- Eat Just is cutting 18% of its workforce, or about 45 people, with the reduction occurring only in its Just Egg division, a spokesperson for the food maker said in an email. The company had 260 employees before the layoffs.
- The layoffs did not include factory workers making Just Egg, and most of the reductions happened in the U.S. They are part of an effort to reduce expenses and get Eat Just’s egg products closer to profitability, the company spokesman said. The reduction does not impact workers at Good Meat, Eat Just’s cultivated meat division.
- The decision to cut jobs comes as sales in the segment have been growing and just a few weeks after Just Egg announced it had obtained cost parity with the animal-based alternative.
In what has become a frequent occurrence, Eat Just joined the ranks of plant-based food makers in announcing job cuts.
Plant-based meat, in particular, has been hit especially hard after a slowdown in demand. Impossible Foods, Beyond Meat and Maple Leaf Foods’ Greenleaf Foods are among those that have announced job cuts. And last year, JBS USA shuttered its Planterra plant-based business. But not all of the cuts appear to be because of softening demand.
Andrew Noyes, the head of global communications and public affairs at Eat Just, said in an email that the cuts are occurring amid “booming” growth for Just Egg, its mung bean-based egg substitute product. The company sold the plant-based equivalent of about 360 million eggs since it launched, up 85% during the last 12 months. It’s also doubled both Just Egg’s points of distribution and U.S. households to 2.1 million in the last two years. The number of new U.S. households increased by 11% in January alone.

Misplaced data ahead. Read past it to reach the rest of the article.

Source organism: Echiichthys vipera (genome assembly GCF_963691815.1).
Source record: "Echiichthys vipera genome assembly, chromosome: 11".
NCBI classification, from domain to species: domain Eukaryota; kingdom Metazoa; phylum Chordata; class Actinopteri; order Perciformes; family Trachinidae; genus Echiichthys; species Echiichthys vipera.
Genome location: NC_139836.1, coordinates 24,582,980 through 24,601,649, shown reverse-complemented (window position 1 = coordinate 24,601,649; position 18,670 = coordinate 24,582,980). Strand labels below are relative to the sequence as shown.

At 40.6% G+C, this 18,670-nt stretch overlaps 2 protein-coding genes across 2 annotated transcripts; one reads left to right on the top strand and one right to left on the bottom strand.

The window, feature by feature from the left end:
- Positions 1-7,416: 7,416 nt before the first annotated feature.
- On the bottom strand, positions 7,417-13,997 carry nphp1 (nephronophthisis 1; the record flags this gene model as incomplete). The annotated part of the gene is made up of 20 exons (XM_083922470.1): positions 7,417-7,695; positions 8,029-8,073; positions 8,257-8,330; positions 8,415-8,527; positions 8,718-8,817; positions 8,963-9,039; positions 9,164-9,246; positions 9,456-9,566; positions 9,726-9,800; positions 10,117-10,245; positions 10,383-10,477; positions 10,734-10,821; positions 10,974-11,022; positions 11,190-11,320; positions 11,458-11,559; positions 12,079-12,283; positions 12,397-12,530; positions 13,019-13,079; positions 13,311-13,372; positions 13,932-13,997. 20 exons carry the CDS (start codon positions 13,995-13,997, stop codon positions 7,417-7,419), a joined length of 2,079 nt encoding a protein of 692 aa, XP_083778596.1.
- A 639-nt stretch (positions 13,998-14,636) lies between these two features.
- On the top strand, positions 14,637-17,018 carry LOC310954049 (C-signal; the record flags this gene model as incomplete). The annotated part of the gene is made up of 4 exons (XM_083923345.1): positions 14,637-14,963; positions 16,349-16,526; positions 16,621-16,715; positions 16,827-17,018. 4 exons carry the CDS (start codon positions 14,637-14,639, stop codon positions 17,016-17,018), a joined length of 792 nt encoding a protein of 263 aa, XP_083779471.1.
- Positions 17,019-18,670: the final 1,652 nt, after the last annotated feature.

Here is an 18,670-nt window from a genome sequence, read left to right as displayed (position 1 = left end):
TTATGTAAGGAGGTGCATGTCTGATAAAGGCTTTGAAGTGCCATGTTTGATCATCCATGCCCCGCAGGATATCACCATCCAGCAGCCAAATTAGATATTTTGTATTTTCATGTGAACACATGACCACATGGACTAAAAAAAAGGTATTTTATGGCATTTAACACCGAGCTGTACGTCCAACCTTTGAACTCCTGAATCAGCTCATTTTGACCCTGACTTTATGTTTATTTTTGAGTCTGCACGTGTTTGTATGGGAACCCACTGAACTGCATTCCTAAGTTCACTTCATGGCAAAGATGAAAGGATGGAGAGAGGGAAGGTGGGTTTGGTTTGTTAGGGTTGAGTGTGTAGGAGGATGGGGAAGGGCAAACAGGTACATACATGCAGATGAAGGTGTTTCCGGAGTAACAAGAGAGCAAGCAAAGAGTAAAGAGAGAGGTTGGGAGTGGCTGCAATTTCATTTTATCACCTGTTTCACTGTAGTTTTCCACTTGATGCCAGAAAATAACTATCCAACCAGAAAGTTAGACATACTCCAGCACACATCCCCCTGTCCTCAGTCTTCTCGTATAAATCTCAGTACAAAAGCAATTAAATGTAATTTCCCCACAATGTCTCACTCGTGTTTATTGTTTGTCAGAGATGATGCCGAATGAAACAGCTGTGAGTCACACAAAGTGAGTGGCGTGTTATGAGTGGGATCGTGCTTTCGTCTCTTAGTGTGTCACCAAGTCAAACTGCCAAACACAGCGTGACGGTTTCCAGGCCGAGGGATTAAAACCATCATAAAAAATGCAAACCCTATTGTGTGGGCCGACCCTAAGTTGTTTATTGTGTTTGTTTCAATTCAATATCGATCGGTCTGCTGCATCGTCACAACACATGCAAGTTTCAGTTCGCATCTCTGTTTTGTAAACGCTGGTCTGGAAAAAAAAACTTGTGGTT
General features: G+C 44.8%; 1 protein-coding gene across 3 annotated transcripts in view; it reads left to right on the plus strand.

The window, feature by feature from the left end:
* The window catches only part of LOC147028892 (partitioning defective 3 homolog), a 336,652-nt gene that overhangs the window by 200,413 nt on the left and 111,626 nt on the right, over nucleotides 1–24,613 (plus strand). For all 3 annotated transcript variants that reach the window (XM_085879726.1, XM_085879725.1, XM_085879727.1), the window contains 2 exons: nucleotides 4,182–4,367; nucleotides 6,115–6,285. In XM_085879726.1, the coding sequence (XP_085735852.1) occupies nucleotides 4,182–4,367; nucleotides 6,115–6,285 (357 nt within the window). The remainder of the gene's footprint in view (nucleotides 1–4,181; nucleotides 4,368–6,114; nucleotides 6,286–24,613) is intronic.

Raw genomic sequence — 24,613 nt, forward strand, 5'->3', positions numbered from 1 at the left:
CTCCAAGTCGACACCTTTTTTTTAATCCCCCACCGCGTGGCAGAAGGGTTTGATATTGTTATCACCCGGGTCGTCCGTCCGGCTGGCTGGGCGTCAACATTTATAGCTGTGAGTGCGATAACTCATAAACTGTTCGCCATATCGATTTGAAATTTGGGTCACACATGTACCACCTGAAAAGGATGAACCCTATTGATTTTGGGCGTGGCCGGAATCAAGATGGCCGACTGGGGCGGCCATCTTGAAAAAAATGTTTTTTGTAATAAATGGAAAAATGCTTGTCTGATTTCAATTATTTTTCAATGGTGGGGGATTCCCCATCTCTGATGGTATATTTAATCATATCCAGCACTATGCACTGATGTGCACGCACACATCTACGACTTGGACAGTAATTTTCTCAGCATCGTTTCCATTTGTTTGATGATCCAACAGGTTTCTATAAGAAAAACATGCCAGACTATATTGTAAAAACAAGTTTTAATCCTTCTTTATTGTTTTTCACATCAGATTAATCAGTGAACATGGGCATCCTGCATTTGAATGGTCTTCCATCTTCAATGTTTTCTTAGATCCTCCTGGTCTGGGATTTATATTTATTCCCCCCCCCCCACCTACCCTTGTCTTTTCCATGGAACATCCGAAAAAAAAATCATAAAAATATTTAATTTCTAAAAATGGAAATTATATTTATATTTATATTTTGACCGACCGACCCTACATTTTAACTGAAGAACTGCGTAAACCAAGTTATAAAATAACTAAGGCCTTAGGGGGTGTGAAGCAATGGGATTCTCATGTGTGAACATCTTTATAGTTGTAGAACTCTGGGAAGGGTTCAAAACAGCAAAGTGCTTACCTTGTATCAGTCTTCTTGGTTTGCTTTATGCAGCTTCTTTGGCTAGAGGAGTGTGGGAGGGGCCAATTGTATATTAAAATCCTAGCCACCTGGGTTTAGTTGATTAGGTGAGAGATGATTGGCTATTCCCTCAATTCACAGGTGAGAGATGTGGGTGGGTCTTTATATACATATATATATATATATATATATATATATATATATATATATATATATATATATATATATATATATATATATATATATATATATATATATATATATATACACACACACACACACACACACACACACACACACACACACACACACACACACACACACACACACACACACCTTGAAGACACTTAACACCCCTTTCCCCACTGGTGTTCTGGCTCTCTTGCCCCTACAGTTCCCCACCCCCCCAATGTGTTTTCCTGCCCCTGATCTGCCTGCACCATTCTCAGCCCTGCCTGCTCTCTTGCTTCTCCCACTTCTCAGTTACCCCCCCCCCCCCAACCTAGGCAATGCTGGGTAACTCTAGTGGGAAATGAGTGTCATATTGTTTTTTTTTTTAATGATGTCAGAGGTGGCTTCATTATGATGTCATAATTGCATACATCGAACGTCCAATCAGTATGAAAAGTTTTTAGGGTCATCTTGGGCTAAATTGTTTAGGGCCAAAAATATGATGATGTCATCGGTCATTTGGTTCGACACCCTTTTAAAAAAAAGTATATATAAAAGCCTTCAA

Still, Josh Tetrick, Eat Just’s CEO, told Bloomberg in an interview that despite its recent success, the egg portfolio as a whole is not currently profitable. He said about 20 ongoing initiatives are underway to reduce costs in addition to the layoffs, including cutting spending on ingredients, consolidating operations and increasing production efficiency.
“Given the economic environment, we need to focus even more on building a high-impact company for the long-term, one where JUST Egg sales can fund our work in the future,” Noyes said in an email. “This difficult decision, along with cost reduction measures across our upstream and downstream operations, is necessary to make that happen.”
The layoffs impacting Eat Just’s plant-based egg business appear to be the biggest in the company’s 12-year history. Noyes said there have been “modest staffing changes in years past based on evolving business needs.”
Just Egg appears to be thriving amid the current shortage for eggs, and the recent announcement that it achieved price parity with those from a chicken further gives the offering added momentum with cash-strapped consumers battling higher costs for a wide-range of expenses, including food. Prices of eggs at the grocery store jumped 70.1% in January compared to 12 months prior, according to the U.S. government.
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